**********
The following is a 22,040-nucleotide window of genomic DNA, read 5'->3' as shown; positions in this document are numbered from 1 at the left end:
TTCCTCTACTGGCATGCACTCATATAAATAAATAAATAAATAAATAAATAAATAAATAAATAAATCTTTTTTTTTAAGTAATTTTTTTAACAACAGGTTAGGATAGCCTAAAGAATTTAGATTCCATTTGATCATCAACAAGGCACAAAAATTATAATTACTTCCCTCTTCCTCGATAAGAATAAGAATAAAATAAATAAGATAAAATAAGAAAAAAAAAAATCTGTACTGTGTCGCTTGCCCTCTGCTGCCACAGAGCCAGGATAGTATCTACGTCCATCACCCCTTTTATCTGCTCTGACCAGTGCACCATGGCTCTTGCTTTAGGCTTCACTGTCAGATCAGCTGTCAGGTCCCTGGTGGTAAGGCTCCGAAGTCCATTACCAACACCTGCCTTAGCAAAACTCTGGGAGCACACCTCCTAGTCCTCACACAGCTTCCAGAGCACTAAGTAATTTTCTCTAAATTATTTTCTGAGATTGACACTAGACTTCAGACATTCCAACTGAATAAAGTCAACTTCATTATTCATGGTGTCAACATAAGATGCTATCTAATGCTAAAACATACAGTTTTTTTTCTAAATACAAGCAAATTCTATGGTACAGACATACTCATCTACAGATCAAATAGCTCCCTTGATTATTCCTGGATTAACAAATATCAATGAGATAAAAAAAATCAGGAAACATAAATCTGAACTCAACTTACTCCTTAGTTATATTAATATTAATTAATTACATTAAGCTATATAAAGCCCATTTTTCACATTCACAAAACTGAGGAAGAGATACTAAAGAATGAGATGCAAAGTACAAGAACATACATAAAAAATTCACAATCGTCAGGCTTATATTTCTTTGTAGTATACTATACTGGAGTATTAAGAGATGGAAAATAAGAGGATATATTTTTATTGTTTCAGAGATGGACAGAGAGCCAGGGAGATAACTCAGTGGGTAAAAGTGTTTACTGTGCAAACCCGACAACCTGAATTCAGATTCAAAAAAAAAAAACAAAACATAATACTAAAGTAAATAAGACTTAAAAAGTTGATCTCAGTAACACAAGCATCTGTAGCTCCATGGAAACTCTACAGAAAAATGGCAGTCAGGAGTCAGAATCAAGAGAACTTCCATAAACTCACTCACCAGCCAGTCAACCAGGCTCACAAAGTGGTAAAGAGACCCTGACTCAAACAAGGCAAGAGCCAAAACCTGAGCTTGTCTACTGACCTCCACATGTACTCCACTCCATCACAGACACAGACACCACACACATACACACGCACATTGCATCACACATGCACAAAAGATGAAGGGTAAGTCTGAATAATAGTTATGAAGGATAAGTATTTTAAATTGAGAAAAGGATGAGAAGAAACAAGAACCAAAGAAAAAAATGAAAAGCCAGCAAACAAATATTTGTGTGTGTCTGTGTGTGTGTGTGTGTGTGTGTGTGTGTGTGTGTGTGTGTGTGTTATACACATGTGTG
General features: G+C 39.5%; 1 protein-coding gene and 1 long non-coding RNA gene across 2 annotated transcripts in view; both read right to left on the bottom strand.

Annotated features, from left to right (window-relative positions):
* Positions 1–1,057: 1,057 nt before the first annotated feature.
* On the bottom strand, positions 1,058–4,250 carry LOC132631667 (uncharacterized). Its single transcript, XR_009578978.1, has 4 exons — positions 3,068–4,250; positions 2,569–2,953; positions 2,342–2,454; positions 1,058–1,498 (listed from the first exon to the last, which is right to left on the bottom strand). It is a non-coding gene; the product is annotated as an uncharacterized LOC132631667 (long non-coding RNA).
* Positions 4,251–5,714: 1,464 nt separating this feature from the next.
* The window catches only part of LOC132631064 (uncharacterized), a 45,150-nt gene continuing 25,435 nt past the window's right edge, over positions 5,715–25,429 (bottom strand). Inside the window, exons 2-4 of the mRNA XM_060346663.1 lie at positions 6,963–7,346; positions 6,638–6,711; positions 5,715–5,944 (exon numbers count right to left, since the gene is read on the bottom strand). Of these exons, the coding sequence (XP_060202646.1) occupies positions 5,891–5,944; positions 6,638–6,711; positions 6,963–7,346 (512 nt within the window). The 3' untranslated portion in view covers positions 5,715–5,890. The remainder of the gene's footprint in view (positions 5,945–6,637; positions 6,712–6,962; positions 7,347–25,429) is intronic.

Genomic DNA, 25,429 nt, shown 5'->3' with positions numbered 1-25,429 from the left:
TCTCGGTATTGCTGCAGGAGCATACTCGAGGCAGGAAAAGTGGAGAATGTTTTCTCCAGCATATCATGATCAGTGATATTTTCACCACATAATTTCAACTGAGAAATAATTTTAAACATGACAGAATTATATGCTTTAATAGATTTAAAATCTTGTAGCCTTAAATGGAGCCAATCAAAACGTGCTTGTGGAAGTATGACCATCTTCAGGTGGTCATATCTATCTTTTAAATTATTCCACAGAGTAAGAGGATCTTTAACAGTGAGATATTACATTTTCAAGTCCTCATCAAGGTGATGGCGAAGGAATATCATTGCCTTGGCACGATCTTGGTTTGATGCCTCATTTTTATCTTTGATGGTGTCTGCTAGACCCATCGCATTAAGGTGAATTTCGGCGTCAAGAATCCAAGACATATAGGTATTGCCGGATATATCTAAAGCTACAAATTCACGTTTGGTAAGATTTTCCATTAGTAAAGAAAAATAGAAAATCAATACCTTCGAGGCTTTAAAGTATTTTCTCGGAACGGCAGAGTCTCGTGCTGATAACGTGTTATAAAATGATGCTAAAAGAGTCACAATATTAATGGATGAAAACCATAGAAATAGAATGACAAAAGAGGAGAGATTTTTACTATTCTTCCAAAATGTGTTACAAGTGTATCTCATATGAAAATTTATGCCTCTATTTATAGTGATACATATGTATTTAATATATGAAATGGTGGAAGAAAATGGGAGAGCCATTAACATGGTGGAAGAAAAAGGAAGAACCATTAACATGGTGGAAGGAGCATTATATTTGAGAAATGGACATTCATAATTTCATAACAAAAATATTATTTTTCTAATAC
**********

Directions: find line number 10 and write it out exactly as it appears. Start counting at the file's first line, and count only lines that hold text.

TCTCGGTATTGCTGCAGGAGCATACTCGAGGCAGGAAAAGTGGAGAATGTTTTCTCCAGCATATCATGATCAGTGATATTTTCACCACATAATTTCAACTGAGAAATAATTTTAAACATGACAGAATTATATGCTTTAATAGATTTAAAATCTTGTAGCCTTAAATGGAGCCAATCAAAACGTGCTTGTGGAAGTATGACCATCTTCAGGTGGTCATATCTATCTTTTAAATTATTCCACAGAGTAAGAGGATCTTTAACAGTGAGATATTACATTTTCAAGTCCTCATCAAGGTGATGGCGAAGGAATATCATTGCCTTGGCACGATCTTGGTTTGATGCCTCATTTTTATCTTTGATGGTGTCTGCTAGACCCATCGCATTAAGGTGAATTTCGGCGTCAAGAATCCAAGACATATAGGTATTGCCGGATATATCTAAAGCTACAAATTCACGTTTGGTAAGATTTTCCATTAGTAAAGAAAAATAGAAAATCAATACCTTCGAGGCTTTAAAGTATTTTCTCGGAACGGCAGAGTCTCGTGCTGATAACGTGTTATAAAATGATGCTAAAAGAGTCACAATATTAATGGATGAAAACCATAGAAATAGAATGACAAAAGAGGAGAGATTTTTACTATTCTTCCAAAATGTGTTACAAGTGTATCTCATATGAAAATTTATGCCTCTATTTATAGTGATACATATGTATTTAATATATGAAATGGTGGAAGAAAATGGGAGAGCCATTAACATGGTGGAAGAAAAAGGAAGAACCATTAACATGGTGGAAGGAGCATTATATTTGAGAAATGGACATTCATAATTTCATAACAAAAATATTATTTTTCTAATAC